Meet experts behind NZ’s first national space mission

Experts on NZ’s first government-funded space mission talk science and technology in a free Techweek event at the Faculty of Engineering on Friday (20 May).

The image shows an satellite - a box-like metal structure with rectangular wings on either side - in orbit above the Earth which is shown in the bottom part of the image.  Image: Ball Aerospace
A graphic of the MethaneSAT satellite in orbit above the Earth. Image: Ball Aerospace

The mission, which aims to solve a climate change challenge by reducing methane gas leaks around the world, is scheduled to launch in early 2023 with a state-of-the-art satellite operated by the university in partnership with Rocket Lab.

Speakers from the university and Rocket Lab will discuss the science and technology involved in the project along with speakers from other key partners including NIWA, the New Zealand Space Agency – which sits within the Ministry of Business, Innovation and Employment (MBIE) – and MethaneSAT LLC.

It will be held in the Mission Operations Control Centre, Faculty of Engineering, and registration is free.

Chris Jackson, mission operations director at Te Pūnaha Ātea – Space Institute which is based in the faculty and speaker at the event for the university, says:

“MethaneSAT will be a real catalyst for New Zealand’s growing space sector and we are hoping this event will help spark public interest in what is the country’s first official national space mission."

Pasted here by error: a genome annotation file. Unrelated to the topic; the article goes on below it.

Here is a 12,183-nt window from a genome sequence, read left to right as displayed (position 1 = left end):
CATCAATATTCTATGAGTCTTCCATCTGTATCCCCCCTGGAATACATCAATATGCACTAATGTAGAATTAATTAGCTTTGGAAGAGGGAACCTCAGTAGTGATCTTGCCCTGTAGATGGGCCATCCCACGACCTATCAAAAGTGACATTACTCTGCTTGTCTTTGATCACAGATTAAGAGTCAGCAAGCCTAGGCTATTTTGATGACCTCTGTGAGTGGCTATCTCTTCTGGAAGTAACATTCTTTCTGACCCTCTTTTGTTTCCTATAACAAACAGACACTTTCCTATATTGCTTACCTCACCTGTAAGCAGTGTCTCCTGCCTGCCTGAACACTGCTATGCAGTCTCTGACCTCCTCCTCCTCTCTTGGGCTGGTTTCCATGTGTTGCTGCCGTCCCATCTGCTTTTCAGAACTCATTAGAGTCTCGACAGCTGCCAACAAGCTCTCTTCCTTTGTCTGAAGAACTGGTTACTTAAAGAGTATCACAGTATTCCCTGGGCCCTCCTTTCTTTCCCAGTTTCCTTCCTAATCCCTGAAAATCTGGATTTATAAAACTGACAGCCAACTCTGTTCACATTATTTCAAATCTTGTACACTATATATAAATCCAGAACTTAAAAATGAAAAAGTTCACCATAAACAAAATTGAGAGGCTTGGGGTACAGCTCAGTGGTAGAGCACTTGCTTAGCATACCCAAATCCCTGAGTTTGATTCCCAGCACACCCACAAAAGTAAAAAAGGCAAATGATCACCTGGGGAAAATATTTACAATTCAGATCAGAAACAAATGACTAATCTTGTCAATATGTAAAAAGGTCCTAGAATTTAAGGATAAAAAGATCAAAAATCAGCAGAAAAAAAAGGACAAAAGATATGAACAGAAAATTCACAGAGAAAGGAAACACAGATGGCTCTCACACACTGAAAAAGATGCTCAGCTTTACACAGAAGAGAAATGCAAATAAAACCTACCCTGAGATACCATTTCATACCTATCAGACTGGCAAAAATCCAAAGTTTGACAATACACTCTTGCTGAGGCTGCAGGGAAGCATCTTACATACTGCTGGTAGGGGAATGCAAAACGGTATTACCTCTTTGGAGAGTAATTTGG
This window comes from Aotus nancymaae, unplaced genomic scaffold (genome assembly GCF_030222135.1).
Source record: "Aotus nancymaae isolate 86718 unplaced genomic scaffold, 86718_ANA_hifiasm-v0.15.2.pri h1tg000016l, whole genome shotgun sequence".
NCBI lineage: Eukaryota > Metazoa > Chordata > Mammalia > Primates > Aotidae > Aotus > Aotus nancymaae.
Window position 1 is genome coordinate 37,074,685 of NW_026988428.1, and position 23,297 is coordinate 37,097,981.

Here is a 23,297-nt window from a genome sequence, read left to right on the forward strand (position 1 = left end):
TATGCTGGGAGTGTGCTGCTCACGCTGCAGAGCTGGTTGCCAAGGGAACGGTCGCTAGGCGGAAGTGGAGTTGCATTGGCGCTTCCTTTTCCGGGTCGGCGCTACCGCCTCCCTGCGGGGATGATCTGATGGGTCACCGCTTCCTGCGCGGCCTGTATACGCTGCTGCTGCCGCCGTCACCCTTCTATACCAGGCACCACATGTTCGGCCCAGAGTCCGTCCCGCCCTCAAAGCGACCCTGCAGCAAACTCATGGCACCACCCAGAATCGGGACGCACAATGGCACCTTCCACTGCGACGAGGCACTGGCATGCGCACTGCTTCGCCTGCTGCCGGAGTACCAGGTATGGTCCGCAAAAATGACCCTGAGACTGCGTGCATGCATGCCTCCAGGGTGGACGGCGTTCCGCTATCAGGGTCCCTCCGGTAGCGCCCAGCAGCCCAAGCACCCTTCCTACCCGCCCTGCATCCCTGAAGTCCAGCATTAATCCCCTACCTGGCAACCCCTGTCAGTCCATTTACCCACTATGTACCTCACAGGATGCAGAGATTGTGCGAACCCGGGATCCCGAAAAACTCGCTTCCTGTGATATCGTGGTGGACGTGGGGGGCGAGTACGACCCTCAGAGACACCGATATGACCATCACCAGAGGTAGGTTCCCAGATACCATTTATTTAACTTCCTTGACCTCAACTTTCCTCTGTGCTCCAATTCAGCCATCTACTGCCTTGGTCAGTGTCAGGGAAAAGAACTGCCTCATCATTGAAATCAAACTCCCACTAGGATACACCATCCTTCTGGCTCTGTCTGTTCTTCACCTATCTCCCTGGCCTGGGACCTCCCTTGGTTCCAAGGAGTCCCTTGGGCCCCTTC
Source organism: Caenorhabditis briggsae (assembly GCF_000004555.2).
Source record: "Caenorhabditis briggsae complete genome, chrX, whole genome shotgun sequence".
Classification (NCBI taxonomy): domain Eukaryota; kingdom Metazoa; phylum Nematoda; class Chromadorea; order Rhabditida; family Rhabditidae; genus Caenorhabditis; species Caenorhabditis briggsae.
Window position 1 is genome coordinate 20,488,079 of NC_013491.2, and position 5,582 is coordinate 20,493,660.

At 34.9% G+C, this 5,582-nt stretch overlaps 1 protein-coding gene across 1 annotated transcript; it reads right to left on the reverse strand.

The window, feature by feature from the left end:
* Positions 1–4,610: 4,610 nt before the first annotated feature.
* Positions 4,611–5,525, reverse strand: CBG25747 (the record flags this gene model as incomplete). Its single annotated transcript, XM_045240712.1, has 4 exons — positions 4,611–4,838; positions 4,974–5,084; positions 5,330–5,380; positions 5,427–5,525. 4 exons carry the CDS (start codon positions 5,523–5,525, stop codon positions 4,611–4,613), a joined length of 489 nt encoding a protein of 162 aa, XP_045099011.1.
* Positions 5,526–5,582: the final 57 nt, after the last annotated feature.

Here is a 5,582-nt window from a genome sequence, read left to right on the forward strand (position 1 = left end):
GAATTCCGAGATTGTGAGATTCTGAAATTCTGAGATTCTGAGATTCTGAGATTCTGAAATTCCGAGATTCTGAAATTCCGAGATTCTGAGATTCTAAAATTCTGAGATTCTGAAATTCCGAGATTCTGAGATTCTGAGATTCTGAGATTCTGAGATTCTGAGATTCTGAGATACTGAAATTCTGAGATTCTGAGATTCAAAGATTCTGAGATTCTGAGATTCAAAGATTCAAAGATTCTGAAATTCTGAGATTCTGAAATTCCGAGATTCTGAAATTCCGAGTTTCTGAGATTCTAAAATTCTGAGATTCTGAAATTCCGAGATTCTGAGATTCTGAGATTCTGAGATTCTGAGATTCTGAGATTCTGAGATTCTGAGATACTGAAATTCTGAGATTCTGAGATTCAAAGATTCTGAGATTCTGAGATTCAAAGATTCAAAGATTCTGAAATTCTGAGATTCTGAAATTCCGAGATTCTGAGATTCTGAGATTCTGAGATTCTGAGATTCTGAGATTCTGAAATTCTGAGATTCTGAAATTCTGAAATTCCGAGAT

Accurate tracking of methane emissions is considered a key element to reducing climate change as methane is a highly potent greenhouse gas, 80 times more powerful than carbon dioxide and a major contributor to global warming.

The satellite being built for the mission has cutting edge cameras capable of detecting methane gas which means emissions, which come mainly from gas and oil industry pipelines and industrial agriculture, can be identified, monitored and reported.

The satellite is being built by US-based companies Ball Aerospace and Blue Canyon Technologies. It will launch in the US and orbit 585km above the earth.

Initially, the MethaneSAT satellite will be operated by Rocket Lab from the company’s mission control centre in Mt Wellington. Once operation is established, it will pass to the university and run from the Mission Operations Control Centre (MOCC) in the Space Institute – Te Pūnaha Ātea.

Data from the mission will be delivered to US-based Environmental Defense Fund (EDF), a large not-for-profit environmental advocacy group based in New York, who have funded the mission. EDF has partnered with scientists at Harvard University, where the methane detecting techniques were developed.

The research team led by Professor Steve Wofsy at Harvard will focus on emissions from the oil and gas sector. A New Zealand science team, led by Dr Sara Mikaloff-Fletcher at NIWA, will work on agricultural methane emissions.

MBIE has contributed $27 million to the mission which is run by MethaneSAT LLC, a non-profit subsidiary of the EDF.

Says Jackson: “There is a growing new space movement around the world with young players working alongside global entities like NASA and European Space Agency, and New Zealand wants to be part of that movement.

“This partnership will bring a huge benefit to the education and training we can offer young engineering and science students. It will give them real life experience of working in the space industry which they can take, and then go onto help build the industry in New Zealand.”

The event, MethaneSAT: NZ’s role in solving a climate challenge from space, can be attended in person and is also being livestreamed. Register for both options here.

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Alison Sims | Media adviser
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